Minimum Ageunder 15, please contact us
Average Group Size12/16
The ship has 2 person bedrooms. Traveling alone these are shared bedrooms, traveling with two you can choose to share the room together. The rooms on board have a small sink, an ensuite toilet and shower and enough space to store your luggage.
The living area is a shared kitchen / common room where you can get cosy on the couch reading a book, or play a game with your fellow travelers.
Meals are prepared by an on board cook. The cook makes a varied menu throughout your stay on board. If you have any allergies, please inform in advance to make sure your needs can be met.
The meals on board include a breakfast with mostly porridge, bread with savory and hearty spreads, coffee, tea and juice. Lunch is normally something warm like a soup or oven treat, with a bread spread. Dinner can be anything between a Spaghetti Bolognese and a Sunday roast. In between meals there will be snacks, some healthy, some sweet.
Your transport to and from the ship will have to be arranged by yourself. Flights can be booked to Iceland international Airport, from there you can drive a car to Isafjordur or Akureyri. Or you can fly from the local smaller airfield. Between airfields you will have to take a bus or taxi.
The ship will transport you from Isafjordur to Akureyri.
This Trip is Suitable For
- All ages
- All nationalities
- All levels of sailing experience (even if you have never sailed before, this can be an amazing voyage!)
Frequently Asked QuestionsWhat is the language spoken on board?
The ship’s crew is mainly Dutch, but sometimes international. The language spoken on board is English. The crew on board also speak Dutch and German.
I am traveling with someone. Can we book the same room?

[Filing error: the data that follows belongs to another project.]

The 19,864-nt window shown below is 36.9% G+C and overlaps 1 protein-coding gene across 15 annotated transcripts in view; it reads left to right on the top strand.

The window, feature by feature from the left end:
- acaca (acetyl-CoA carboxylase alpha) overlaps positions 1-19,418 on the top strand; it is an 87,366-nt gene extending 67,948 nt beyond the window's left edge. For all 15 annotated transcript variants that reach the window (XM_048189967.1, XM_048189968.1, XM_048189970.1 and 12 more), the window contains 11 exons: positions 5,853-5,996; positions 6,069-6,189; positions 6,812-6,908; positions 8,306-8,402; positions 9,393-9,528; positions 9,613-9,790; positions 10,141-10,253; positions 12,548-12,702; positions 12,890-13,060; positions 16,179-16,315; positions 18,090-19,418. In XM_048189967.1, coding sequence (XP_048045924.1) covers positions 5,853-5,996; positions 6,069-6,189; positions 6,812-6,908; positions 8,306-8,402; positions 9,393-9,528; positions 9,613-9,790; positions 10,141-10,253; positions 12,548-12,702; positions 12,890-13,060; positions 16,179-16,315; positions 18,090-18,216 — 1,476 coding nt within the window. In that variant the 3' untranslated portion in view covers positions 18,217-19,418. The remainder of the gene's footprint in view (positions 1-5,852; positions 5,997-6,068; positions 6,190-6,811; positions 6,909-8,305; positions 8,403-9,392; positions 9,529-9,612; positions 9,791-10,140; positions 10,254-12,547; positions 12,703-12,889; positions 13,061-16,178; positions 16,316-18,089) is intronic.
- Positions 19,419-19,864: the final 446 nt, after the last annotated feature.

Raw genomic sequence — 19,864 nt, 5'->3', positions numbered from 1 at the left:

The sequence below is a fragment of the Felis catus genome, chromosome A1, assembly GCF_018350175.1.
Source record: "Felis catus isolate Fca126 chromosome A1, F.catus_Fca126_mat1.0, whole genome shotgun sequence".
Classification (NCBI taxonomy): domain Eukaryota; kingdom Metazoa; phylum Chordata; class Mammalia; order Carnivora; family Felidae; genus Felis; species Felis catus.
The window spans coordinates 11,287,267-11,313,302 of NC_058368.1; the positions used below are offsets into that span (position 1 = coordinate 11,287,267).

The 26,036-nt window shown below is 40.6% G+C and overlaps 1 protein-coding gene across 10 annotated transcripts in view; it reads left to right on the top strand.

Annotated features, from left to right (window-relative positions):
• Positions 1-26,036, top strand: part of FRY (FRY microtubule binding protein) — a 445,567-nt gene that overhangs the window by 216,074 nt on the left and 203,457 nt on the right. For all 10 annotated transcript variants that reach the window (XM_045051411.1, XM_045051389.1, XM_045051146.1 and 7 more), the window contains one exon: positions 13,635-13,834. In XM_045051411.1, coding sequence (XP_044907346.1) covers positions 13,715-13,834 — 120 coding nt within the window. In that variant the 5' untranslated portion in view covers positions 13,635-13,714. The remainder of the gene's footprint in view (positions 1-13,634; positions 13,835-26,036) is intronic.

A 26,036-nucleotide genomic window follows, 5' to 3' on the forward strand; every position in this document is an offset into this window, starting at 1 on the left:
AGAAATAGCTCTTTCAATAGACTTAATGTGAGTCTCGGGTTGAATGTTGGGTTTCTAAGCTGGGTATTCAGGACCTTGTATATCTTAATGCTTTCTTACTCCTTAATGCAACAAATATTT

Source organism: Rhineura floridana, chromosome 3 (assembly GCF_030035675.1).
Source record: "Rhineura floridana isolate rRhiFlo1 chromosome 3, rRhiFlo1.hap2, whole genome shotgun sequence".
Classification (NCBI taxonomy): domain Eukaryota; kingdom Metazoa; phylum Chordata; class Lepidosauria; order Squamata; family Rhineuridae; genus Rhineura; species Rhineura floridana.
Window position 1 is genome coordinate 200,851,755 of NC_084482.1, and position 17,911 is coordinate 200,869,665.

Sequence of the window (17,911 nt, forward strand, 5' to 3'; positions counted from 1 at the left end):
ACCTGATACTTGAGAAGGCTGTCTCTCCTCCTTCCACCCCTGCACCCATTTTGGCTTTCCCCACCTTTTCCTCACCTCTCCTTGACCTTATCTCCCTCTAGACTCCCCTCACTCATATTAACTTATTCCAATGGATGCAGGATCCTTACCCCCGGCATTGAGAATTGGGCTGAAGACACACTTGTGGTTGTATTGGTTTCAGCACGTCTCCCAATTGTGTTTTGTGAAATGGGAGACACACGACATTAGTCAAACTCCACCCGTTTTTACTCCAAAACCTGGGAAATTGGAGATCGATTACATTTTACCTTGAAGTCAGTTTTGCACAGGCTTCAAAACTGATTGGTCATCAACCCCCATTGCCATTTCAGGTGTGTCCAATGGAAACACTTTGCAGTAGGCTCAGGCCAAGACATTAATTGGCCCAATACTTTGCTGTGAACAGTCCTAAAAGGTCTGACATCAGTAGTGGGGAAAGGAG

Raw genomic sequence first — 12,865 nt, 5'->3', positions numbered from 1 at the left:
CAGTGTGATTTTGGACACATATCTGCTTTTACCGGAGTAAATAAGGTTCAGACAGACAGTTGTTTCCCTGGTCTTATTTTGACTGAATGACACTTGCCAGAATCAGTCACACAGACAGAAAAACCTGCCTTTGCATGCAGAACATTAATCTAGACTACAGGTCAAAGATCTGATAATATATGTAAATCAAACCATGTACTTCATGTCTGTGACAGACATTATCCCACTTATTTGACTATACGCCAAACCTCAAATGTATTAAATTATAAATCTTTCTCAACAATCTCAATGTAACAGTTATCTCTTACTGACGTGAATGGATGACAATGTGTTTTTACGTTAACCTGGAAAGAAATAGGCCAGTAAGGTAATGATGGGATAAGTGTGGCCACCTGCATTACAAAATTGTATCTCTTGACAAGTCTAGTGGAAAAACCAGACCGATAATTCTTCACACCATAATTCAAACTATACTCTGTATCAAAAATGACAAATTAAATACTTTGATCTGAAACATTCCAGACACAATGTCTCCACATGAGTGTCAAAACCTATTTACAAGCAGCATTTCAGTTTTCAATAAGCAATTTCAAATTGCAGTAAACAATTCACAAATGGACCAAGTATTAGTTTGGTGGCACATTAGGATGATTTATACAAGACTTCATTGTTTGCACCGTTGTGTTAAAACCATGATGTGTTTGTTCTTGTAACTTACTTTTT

Yes, as long as there are two person rooms available, you can book your voyage on board and say you are traveling with someone. You will be placed in the same room.
What kind of clothes do I need?
The ship does not offer sailing clothes on board, you will have to bring your own waterproof clothing. This does not have to be a sailing suite, waterproof and warm clothing will suffice. Please be prepared for some rainy days, but also for some sunny days
Dates & Availability
- 26 Jun 2018 – 09 Jul 2018
An old Herring drifter (Logger) built in 1915, the ship is 28 meters long over deck (38 meters overall) and takes 16 trainees on her voyages. No previous sailing experience is needed and experienced and new sailors love her equally.
A family of four professional sailors have owned and run this vessel since 2006 and sail her with true passion. Built for the North Sea she’s a fast sailor and her rigging is as traditional as it gets.
We love that the boat’s appearance is kept as traditional as possible yet combined with modern techniques and equipment. Everyone on board is part of the informal sail training program that is designed to get the best out of everyone whether you join for 2 days or a longer ocean crossing.